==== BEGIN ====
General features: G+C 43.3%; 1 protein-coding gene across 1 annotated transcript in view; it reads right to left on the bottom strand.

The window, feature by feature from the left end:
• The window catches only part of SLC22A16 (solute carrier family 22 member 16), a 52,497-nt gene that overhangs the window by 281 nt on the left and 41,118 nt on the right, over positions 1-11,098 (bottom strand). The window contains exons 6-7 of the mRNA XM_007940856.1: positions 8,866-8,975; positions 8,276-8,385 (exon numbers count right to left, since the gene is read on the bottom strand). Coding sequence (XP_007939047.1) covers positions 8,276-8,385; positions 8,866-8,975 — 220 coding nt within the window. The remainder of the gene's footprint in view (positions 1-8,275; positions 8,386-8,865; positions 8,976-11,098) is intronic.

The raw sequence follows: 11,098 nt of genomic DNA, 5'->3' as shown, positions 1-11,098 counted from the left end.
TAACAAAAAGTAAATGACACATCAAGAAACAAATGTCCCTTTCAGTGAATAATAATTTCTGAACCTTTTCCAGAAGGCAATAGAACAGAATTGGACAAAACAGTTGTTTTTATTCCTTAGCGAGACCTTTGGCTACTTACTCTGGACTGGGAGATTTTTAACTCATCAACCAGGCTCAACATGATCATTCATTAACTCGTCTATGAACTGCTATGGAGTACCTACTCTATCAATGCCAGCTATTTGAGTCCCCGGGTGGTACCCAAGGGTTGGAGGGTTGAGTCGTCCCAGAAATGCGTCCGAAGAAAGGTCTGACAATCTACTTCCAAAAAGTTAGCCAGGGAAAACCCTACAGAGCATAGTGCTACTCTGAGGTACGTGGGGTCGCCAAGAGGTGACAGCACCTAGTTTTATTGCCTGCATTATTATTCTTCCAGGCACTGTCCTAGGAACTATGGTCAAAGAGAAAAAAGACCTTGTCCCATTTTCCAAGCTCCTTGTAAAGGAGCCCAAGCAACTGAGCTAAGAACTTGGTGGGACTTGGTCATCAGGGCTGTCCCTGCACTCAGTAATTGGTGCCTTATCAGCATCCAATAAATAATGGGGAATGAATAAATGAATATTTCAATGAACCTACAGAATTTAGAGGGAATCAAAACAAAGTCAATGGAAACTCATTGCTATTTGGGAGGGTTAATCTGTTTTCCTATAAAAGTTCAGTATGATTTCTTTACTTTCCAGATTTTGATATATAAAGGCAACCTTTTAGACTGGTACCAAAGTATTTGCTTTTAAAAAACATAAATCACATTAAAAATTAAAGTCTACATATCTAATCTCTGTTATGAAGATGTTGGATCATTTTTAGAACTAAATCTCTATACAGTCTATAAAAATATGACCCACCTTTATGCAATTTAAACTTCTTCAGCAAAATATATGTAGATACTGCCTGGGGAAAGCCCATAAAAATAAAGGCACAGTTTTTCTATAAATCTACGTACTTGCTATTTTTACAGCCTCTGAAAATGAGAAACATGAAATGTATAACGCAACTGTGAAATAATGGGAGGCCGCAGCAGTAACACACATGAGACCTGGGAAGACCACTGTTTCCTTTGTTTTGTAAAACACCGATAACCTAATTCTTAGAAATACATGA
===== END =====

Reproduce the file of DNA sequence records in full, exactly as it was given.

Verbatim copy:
General features: G+C 43.3%; 1 protein-coding gene across 1 annotated transcript in view; it reads right to left on the bottom strand.

The window, feature by feature from the left end:
• The window catches only part of SLC22A16 (solute carrier family 22 member 16), a 52,497-nt gene that overhangs the window by 281 nt on the left and 41,118 nt on the right, over positions 1-11,098 (bottom strand). The window contains exons 6-7 of the mRNA XM_007940856.1: positions 8,866-8,975; positions 8,276-8,385 (exon numbers count right to left, since the gene is read on the bottom strand). Coding sequence (XP_007939047.1) covers positions 8,276-8,385; positions 8,866-8,975 — 220 coding nt within the window. The remainder of the gene's footprint in view (positions 1-8,275; positions 8,386-8,865; positions 8,976-11,098) is intronic.

The raw sequence follows: 11,098 nt of genomic DNA, 5'->3' as shown, positions 1-11,098 counted from the left end.
TAACAAAAAGTAAATGACACATCAAGAAACAAATGTCCCTTTCAGTGAATAATAATTTCTGAACCTTTTCCAGAAGGCAATAGAACAGAATTGGACAAAACAGTTGTTTTTATTCCTTAGCGAGACCTTTGGCTACTTACTCTGGACTGGGAGATTTTTAACTCATCAACCAGGCTCAACATGATCATTCATTAACTCGTCTATGAACTGCTATGGAGTACCTACTCTATCAATGCCAGCTATTTGAGTCCCCGGGTGGTACCCAAGGGTTGGAGGGTTGAGTCGTCCCAGAAATGCGTCCGAAGAAAGGTCTGACAATCTACTTCCAAAAAGTTAGCCAGGGAAAACCCTACAGAGCATAGTGCTACTCTGAGGTACGTGGGGTCGCCAAGAGGTGACAGCACCTAGTTTTATTGCCTGCATTATTATTCTTCCAGGCACTGTCCTAGGAACTATGGTCAAAGAGAAAAAAGACCTTGTCCCATTTTCCAAGCTCCTTGTAAAGGAGCCCAAGCAACTGAGCTAAGAACTTGGTGGGACTTGGTCATCAGGGCTGTCCCTGCACTCAGTAATTGGTGCCTTATCAGCATCCAATAAATAATGGGGAATGAATAAATGAATATTTCAATGAACCTACAGAATTTAGAGGGAATCAAAACAAAGTCAATGGAAACTCATTGCTATTTGGGAGGGTTAATCTGTTTTCCTATAAAAGTTCAGTATGATTTCTTTACTTTCCAGATTTTGATATATAAAGGCAACCTTTTAGACTGGTACCAAAGTATTTGCTTTTAAAAAACATAAATCACATTAAAAATTAAAGTCTACATATCTAATCTCTGTTATGAAGATGTTGGATCATTTTTAGAACTAAATCTCTATACAGTCTATAAAAATATGACCCACCTTTATGCAATTTAAACTTCTTCAGCAAAATATATGTAGATACTGCCTGGGGAAAGCCCATAAAAATAAAGGCACAGTTTTTCTATAAATCTACGTACTTGCTATTTTTACAGCCTCTGAAAATGAGAAACATGAAATGTATAACGCAACTGTGAAATAATGGGAGGCCGCAGCAGTAACACACATGAGACCTGGGAAGACCACTGTTTCCTTTGTTTTGTAAAACACCGATAACCTAATTCTTAGAAATACATGA